7. TanGental says:

    You may reject me, Charli, as I’ve done two, for reasons explained in the post…https://geofflepard.wordpress.com/2014/05/30/stick-or-twist/ Please forgive me. You get to chose which one goes into the weekly collection

    Like

  8. […] In 99 words (no more, no less) write a story about a decision between two clashing priorities. […]

    Like

  9. rllafg says:

    Teamwork by Larry LaForge

    “Don’t take afternoon classes during practice time.” Coach Greeley was emphatic.

    They’ve got us on the easy track, guaranteeing good grades and positive publicity for the university. But easy won’t get me into medical school, and the science classes I need have afternoon labs.

    The call home didn’t help. My parents understood but it’s what they didn’t say that got me.

    Giving up my football scholarship will affect Erin and Michael. My younger siblings have college aspirations too. The folks are strapped.

    “Sign here,” said the football aide, pointing to a line on the scholarship renewal form.

    I did.

    Like

    • Charli Mills says:

      “Teamwork.” What irony in a title, Larry! This flash takes a concrete example and makes it into a showcase for muddled priorities. It’s even harder to make a choice when it involves the priorities of others. great flash!

      Like

  10. lorilschafer says:

    How right you are, Charli, about all those things that have to be done “first” that always get in the way! I find it hard to concentrate on writing when I’ve got a bunch of small undone tasks hanging over my head. I actually hit upon a strange but effective solution to this problem last year – I discovered an easily accessible flat spot on my roof that gets sunshine starting at about 1 pm every day. So from early afternoon until early evening, when it gets too cold to sit outside anymore, I go up there with my laptop and that’s when I write. In other words, I have a schedule now. No, no, I can’t do housework now – I’ll miss my sun time! Of course, I’m fortunate that my work schedule is flexible enough to permit this, and that I live somewhere warm enough to make this work, but setting aside that specific block of time has made all the difference in my productivity. On the flip side, I also don’t get caught up in writing all night long anymore because I stop once my writing time is over – which means I can actually get my other chores done.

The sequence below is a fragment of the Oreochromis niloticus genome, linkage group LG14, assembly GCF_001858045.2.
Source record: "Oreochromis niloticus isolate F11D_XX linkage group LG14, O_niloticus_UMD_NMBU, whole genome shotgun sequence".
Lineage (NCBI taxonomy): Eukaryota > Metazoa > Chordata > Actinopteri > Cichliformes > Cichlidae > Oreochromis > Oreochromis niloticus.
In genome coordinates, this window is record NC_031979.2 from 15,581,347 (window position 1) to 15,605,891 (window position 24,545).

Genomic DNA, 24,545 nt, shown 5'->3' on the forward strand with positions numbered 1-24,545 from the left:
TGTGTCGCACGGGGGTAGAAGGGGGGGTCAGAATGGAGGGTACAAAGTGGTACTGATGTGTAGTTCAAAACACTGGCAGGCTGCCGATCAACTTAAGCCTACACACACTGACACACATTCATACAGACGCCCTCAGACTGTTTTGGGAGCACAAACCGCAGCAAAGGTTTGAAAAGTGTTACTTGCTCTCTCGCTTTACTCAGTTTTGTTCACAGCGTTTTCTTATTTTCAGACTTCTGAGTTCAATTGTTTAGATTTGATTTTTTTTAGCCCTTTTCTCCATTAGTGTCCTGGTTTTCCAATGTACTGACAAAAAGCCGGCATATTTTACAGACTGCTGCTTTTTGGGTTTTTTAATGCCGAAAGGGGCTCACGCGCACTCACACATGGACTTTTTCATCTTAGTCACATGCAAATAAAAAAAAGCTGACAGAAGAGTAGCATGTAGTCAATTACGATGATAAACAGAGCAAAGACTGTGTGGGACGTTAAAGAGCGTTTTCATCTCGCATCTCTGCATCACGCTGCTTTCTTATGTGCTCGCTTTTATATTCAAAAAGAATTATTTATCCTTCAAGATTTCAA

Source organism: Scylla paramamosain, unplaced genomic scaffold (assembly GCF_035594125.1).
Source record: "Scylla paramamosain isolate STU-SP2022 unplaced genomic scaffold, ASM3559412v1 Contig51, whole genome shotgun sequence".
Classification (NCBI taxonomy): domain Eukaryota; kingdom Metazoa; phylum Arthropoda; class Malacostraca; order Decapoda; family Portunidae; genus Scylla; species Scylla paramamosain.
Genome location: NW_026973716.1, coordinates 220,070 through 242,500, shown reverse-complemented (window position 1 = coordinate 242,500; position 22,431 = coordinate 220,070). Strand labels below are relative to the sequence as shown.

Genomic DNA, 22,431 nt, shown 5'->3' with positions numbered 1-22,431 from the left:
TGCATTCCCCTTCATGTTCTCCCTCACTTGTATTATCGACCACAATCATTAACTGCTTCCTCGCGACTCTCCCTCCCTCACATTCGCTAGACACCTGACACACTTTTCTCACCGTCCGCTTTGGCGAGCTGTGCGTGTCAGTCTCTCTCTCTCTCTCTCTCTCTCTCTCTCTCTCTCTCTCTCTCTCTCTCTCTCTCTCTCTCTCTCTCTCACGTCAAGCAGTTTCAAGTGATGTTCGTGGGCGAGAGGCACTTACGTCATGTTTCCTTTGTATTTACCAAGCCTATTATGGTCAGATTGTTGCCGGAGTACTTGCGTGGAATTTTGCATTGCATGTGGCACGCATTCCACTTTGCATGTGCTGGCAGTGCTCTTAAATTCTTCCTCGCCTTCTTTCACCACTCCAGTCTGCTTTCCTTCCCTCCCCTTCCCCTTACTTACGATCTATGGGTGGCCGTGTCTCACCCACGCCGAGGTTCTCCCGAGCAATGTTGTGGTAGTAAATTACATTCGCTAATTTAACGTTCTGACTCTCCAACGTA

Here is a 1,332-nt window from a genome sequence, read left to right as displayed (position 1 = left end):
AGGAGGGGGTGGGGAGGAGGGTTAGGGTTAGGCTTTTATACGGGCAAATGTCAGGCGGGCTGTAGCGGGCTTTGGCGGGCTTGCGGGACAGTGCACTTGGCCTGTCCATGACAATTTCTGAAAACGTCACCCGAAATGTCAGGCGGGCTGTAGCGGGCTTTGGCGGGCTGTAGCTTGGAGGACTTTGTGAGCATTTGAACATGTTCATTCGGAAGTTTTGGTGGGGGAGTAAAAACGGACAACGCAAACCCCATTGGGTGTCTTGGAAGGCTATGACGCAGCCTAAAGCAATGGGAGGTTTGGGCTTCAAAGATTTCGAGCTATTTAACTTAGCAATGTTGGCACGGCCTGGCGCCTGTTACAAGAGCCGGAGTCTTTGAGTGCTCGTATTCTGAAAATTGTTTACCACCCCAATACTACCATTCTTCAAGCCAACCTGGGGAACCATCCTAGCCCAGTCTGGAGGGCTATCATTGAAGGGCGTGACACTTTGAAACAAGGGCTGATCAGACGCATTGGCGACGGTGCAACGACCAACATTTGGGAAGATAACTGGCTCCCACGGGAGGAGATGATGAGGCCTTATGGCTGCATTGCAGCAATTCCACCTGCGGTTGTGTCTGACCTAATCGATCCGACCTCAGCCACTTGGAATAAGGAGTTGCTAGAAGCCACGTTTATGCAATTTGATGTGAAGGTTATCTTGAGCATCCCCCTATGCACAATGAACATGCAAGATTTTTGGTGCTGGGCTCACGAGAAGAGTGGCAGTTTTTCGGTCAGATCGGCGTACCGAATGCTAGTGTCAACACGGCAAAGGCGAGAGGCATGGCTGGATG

Like

    • Charli Mills says:

      What I really like about your solution is that it is so natural! It’s not a timer, or a schedule–it’s honoring the natural rhythms of your body and soaking up sun. You live in California, right? Perfect place to do this! I’m so far north that in November, I find that it is “natural” for me to hunker down into NaNoWriMo because I lose that sense of time when I lose the daylight. My natural time clock kicks in (and its an odd one–I write best between midnight and 4 a.m.). But I can do that when the days are super short for about three months, so November is perfect. I’m so glad you shared that!

      Like

  11. TLPoague says:

    I have enjoyed reading your posts here and your Elmira Pond. I hope you can find a way to stay at your current place. I miss living in the mountains where the wildlife were at the tips of my fingers. I love the titles you have come up with for your blogs. I missed this last weeks Moody Monday posts but hope to be back this coming Monday. I will have to give your flash fiction some thought and see if I can squeeze on in one of these days.